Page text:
Wildwood is one of New Jersey’s iconic shore towns. Many of us spent our summers here or visited in September for the Firemen’s Convention. It hasn’t changed too much in the last fifty years — it’s always been a place to have fun in the sun — but there are some noticeable differences. One is the absence of Hunt’s Pier.

The first major pier on the Wildwood Boardwalk, Hunt’s Pier dates back to the early 1900s when it was known as Ocean Pier. Bought by William Hunt in 1935, the pier was converted to an amusement park with rides including a Ferris wheel, roller coaster, and a dark ride. For those not familiar with the term, a dark ride is an indoor amusement ride on which passengers aboard guided vehicles travel through specially lit scenes that typically contain animation, sound, music, and special effects think “It’s A Small World” in Disney World.

On Christmas Day in 1943, the pier burned down; a new, all-concrete pier was built in its place. That pier reopened in 1957 which had ten rides at the time of its grand opening. In the nearly thirty years to follow, the park would become best known for rides including the Flyer (a classic wooden coaster), Golden Nugget (a three-story mining-themed coaster/dark ride), indoor rides including Keystone Kops and Whacky Shack, and an outdoor boat ride called Jungleland.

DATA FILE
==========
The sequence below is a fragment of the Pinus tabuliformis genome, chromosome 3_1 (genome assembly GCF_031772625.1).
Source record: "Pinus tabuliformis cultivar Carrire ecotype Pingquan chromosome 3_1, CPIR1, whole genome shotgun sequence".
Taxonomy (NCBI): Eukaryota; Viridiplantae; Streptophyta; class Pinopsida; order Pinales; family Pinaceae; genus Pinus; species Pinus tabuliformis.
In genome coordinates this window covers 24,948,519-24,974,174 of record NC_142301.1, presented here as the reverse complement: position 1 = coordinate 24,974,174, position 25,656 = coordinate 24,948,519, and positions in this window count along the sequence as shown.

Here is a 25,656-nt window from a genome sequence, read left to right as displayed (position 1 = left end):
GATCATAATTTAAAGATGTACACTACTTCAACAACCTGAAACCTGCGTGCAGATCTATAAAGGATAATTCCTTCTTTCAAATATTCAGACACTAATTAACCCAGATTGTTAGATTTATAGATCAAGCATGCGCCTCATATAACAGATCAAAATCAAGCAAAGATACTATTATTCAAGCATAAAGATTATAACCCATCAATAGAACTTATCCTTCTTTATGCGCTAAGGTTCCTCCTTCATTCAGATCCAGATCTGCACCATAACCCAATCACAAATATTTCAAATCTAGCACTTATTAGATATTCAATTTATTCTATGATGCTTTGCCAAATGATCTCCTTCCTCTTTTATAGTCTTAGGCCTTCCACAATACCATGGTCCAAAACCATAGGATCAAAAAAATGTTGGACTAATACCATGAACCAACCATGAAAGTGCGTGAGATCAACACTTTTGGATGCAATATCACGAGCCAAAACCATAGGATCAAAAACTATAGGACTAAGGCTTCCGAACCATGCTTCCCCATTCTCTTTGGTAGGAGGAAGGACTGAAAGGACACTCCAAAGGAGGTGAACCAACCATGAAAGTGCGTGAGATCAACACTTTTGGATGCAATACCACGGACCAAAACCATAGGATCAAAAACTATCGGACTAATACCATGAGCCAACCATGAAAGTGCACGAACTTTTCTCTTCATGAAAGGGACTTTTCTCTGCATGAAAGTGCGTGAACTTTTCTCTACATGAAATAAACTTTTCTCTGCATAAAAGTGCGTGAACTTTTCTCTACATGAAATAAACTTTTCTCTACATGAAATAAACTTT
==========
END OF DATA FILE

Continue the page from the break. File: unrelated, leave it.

By the 1980s, the park’s popularity was in decline. It was bought, sold and rebranded several times, at one point being known as Dinosaur Beach. By 1998, the pier closed and most rides had vanished. The pier is now owned by Morey’s Piers and is used to house maintenance equipment and the boardwalk tram cars. A grill, beach shop, and Adventure Maze are on the front end of the pier. Though now just a memory, it lives on… The George Boyer Museum (Wildwood Historical Museum) houses artifacts from Hunt’s Pier, including Keystone Kops characters and Hunt’s Pier flags.

For a blast from the past, check out the footage of Hunt’s Pier from the 1970s, featured below:

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